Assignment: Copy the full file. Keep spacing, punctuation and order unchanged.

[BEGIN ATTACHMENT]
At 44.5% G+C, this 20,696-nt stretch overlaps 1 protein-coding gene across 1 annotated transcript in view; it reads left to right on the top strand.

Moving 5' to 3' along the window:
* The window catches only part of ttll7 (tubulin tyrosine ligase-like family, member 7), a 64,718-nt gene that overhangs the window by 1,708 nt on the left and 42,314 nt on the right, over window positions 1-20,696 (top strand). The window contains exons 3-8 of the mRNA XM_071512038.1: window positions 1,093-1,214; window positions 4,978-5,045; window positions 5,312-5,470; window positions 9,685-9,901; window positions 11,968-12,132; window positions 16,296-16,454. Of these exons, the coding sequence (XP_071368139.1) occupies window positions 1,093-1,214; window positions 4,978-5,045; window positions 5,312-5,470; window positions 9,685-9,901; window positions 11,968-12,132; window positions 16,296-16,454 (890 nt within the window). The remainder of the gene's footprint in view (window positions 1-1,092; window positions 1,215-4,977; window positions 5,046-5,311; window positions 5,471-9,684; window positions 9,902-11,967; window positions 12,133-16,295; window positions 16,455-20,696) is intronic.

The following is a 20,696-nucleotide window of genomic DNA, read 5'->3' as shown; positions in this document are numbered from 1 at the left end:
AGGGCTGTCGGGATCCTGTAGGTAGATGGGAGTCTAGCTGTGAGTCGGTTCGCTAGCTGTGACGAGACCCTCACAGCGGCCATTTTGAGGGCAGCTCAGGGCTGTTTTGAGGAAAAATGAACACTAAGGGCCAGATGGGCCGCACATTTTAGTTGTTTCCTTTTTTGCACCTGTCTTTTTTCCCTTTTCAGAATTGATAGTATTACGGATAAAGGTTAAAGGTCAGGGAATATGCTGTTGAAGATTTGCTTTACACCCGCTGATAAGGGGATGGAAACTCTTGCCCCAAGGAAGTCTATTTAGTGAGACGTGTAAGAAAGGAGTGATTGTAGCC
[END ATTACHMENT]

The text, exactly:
At 44.5% G+C, this 20,696-nt stretch overlaps 1 protein-coding gene across 1 annotated transcript in view; it reads left to right on the top strand.

Moving 5' to 3' along the window:
* The window catches only part of ttll7 (tubulin tyrosine ligase-like family, member 7), a 64,718-nt gene that overhangs the window by 1,708 nt on the left and 42,314 nt on the right, over window positions 1-20,696 (top strand). The window contains exons 3-8 of the mRNA XM_071512038.1: window positions 1,093-1,214; window positions 4,978-5,045; window positions 5,312-5,470; window positions 9,685-9,901; window positions 11,968-12,132; window positions 16,296-16,454. Of these exons, the coding sequence (XP_071368139.1) occupies window positions 1,093-1,214; window positions 4,978-5,045; window positions 5,312-5,470; window positions 9,685-9,901; window positions 11,968-12,132; window positions 16,296-16,454 (890 nt within the window). The remainder of the gene's footprint in view (window positions 1-1,092; window positions 1,215-4,977; window positions 5,046-5,311; window positions 5,471-9,684; window positions 9,902-11,967; window positions 12,133-16,295; window positions 16,455-20,696) is intronic.

The following is a 20,696-nucleotide window of genomic DNA, read 5'->3' as shown; positions in this document are numbered from 1 at the left end:
AGGGCTGTCGGGATCCTGTAGGTAGATGGGAGTCTAGCTGTGAGTCGGTTCGCTAGCTGTGACGAGACCCTCACAGCGGCCATTTTGAGGGCAGCTCAGGGCTGTTTTGAGGAAAAATGAACACTAAGGGCCAGATGGGCCGCACATTTTAGTTGTTTCCTTTTTTGCACCTGTCTTTTTTCCCTTTTCAGAATTGATAGTATTACGGATAAAGGTTAAAGGTCAGGGAATATGCTGTTGAAGATTTGCTTTACACCCGCTGATAAGGGGATGGAAACTCTTGCCCCAAGGAAGTCTATTTAGTGAGACGTGTAAGAAAGGAGTGATTGTAGCC